I do read books on theology, mystics, the deserts saints, etc., and I have received what I think is an clear impression that the message is love and inclusivity. So why all the mixed signals, or am I just not getting it? This is where I have left things, as is my wont, in Limbo shall we say. I’m not at Dante’s juncture of a dark wood where the way is lost. I feel fine right where I am. I’m comfortable with that, and I hope that for all of us that we feel good about where we are. I wish you all an enlightening exploration into….into whatever it is you want. It’s the curious interested mind that will enjoy the expansiveness of experience.

Epilogue

That is more or less where I left off writing. However, since then, I do feel that I am betwixt and between. I went to the Episcopal priest to discuss my “outlier” feeling, and the conversation was welcoming and loving, but I wasn’t sure what came of it – as nice as it was. A couple of months later, I went to see one of the Catholic priests, and I again received understanding, empathy, and stimulating dialogue. Until. Until I came to the point of mentioning that I was attending two churches, and two churches of “different faiths” (I don’t see the drastically dramatic difference between the two quite the way he did). Then, it was firmly suggested that, “I don’t belong anywhere until I make a commitment to one or the other.” I told this to a friend of mine who is smart and spiritual and she said, “So I guess you either wander aimlessly hither and thither, or you drink the Kool-Aid.” Funny and on point.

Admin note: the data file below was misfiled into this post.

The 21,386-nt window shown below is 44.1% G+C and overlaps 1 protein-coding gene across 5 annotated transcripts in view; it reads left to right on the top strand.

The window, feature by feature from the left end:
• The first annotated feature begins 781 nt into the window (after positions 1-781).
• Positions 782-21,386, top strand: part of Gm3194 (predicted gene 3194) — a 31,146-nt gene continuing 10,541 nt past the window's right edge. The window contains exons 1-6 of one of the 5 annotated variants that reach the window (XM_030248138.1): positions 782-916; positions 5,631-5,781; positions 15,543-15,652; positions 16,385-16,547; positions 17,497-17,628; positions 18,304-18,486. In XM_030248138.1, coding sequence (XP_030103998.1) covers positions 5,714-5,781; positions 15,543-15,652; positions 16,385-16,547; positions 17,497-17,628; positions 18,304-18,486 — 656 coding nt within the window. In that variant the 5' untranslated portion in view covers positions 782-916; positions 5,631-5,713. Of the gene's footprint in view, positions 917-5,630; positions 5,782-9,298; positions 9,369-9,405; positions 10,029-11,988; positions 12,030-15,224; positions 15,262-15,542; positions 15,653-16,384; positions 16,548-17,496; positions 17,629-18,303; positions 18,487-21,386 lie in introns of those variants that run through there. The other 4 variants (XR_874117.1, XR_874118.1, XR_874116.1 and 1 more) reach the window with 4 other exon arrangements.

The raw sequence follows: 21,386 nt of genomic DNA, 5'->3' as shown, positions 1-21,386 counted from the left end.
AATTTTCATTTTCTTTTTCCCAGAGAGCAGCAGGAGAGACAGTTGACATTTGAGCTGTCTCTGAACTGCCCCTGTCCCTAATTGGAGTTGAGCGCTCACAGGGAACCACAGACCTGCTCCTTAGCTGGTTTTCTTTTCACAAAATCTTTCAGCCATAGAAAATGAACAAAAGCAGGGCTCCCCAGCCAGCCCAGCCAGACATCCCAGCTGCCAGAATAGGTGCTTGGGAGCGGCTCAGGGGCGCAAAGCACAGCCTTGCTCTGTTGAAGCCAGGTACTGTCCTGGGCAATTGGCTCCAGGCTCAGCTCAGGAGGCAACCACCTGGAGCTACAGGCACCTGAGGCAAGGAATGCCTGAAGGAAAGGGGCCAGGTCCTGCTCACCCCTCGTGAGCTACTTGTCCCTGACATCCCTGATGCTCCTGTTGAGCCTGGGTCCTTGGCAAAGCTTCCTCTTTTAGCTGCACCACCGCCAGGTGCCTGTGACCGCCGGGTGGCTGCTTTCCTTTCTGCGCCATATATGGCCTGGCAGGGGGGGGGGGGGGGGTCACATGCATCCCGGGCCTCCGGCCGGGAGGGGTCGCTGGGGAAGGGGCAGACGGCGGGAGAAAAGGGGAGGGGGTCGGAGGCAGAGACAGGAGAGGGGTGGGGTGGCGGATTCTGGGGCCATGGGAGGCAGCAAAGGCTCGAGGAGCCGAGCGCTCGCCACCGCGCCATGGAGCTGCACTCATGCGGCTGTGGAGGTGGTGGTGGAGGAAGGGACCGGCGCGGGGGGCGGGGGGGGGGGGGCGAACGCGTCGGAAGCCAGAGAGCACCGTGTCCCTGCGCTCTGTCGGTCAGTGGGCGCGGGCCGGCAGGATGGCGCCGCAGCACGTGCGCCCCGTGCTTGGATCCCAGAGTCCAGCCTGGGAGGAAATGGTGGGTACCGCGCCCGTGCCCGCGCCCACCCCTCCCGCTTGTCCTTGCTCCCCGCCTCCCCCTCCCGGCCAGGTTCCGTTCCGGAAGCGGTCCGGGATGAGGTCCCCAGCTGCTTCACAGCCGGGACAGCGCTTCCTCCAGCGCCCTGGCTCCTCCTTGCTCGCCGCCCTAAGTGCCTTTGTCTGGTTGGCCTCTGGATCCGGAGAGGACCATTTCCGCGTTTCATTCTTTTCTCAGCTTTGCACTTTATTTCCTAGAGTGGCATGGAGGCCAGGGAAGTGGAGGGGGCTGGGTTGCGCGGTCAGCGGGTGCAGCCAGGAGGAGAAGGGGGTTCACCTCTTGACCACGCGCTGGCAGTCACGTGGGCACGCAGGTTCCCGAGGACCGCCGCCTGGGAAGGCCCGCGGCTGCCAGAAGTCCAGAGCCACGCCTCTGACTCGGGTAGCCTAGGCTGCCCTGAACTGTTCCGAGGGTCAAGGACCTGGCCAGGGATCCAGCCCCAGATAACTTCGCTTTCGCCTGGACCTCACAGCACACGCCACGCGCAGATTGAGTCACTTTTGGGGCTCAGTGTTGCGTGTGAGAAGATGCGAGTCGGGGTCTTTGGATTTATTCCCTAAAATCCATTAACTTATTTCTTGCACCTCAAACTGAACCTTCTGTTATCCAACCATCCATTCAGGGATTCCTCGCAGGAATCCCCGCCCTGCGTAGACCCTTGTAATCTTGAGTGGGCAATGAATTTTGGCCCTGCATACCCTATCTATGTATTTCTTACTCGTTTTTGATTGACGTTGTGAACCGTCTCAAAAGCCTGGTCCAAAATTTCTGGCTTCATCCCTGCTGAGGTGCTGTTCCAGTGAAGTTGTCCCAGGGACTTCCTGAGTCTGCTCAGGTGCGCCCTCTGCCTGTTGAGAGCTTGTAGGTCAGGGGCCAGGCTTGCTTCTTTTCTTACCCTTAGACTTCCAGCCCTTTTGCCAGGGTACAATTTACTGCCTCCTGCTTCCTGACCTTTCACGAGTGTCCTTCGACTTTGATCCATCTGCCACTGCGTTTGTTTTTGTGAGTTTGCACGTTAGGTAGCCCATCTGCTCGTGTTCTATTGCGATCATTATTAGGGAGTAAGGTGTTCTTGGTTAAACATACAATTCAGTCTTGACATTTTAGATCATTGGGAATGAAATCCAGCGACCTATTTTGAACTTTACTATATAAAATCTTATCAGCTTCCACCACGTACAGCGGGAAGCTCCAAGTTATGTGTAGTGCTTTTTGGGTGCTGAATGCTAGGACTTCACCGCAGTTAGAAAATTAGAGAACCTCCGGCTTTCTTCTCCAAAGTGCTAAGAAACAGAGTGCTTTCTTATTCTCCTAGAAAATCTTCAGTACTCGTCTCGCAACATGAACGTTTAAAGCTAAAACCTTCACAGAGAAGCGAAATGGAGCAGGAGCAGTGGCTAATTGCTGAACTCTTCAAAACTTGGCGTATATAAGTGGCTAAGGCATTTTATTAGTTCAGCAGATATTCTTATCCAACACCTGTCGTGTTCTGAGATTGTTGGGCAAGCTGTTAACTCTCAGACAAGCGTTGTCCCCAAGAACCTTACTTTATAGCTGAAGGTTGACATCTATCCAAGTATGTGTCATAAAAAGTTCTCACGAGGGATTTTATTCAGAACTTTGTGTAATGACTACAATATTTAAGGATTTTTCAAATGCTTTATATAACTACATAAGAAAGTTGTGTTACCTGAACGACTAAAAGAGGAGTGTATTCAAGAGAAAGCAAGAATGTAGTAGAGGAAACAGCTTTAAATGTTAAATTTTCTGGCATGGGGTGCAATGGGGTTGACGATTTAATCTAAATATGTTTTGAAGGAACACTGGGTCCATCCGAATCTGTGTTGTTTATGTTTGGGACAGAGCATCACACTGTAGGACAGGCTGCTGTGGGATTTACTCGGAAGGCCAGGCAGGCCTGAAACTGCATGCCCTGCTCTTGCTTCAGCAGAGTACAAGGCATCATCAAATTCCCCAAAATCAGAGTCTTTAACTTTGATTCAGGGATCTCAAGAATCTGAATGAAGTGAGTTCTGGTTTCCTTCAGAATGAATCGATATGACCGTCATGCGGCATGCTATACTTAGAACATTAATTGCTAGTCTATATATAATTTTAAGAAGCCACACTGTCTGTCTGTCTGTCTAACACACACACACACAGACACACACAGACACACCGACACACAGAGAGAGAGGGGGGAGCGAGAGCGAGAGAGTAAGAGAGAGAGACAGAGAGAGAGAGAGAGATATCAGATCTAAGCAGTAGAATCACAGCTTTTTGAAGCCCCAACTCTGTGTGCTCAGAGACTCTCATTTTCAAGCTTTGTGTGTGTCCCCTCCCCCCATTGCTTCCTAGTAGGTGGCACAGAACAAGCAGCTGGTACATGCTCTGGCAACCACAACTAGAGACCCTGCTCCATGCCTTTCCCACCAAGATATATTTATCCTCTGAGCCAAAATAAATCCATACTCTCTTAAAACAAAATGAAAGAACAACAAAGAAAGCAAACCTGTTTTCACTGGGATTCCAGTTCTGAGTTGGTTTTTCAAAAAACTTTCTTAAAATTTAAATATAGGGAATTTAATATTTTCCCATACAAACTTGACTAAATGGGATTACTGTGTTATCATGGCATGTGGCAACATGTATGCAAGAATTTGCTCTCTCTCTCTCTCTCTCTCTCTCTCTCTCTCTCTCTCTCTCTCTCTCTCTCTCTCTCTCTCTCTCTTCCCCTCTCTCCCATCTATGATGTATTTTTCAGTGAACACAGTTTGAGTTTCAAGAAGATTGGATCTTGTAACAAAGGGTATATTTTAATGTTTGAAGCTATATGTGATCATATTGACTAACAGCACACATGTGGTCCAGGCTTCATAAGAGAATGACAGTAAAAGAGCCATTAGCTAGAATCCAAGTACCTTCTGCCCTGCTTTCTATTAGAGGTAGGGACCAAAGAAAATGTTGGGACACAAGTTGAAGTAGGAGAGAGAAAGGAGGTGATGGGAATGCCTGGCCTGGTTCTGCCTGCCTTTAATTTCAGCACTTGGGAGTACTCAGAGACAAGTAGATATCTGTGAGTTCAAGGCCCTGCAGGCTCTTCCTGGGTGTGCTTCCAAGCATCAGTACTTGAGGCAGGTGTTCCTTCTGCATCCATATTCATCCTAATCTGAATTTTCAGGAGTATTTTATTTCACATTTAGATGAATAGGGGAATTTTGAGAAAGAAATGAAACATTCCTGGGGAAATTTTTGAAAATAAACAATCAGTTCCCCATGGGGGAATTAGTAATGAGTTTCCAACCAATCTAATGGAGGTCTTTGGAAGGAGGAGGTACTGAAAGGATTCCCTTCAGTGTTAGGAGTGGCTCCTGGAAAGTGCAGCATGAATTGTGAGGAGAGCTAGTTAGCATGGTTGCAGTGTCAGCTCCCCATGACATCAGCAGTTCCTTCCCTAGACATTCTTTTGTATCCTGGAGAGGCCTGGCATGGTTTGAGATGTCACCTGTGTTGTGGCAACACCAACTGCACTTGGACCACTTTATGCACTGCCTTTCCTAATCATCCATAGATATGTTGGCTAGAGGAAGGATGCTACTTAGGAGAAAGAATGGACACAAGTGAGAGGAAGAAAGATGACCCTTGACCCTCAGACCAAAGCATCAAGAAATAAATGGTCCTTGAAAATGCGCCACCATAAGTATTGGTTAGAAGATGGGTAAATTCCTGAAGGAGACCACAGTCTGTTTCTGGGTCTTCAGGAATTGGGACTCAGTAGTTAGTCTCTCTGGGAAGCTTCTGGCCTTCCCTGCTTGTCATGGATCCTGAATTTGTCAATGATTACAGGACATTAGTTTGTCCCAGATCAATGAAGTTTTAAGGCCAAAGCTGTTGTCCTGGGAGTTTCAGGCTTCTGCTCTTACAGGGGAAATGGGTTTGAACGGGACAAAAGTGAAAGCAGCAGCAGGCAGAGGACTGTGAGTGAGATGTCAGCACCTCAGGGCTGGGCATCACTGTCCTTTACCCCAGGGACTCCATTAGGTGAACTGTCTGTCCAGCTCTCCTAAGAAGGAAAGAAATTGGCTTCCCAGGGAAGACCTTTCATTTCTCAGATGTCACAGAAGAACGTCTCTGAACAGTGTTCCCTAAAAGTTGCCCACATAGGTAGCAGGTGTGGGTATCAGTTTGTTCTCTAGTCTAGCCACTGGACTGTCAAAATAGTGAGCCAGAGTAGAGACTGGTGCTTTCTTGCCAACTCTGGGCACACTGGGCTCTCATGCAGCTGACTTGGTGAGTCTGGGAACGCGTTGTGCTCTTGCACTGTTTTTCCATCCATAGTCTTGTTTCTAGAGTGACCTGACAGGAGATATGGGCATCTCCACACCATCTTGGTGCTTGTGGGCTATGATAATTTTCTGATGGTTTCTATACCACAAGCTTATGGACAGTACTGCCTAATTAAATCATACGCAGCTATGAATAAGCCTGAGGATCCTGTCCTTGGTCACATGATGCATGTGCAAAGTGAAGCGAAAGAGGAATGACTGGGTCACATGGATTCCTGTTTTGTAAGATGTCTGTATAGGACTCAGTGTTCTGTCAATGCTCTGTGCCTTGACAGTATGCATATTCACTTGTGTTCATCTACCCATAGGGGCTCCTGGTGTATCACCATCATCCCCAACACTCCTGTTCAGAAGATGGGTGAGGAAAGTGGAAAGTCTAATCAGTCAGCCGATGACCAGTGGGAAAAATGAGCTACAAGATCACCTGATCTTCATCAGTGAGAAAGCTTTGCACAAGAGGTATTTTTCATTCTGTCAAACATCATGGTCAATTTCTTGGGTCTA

Right now I don’t know what to do. My genetic make-up demands rigor in such matters, but maybe over time I have come to realize that the delicacy of this particular “dilemma” requires a more gentle approach. If I stay open, present, and live inside my heart  – everything will fall into place.

Forgive me.

Clare Irwin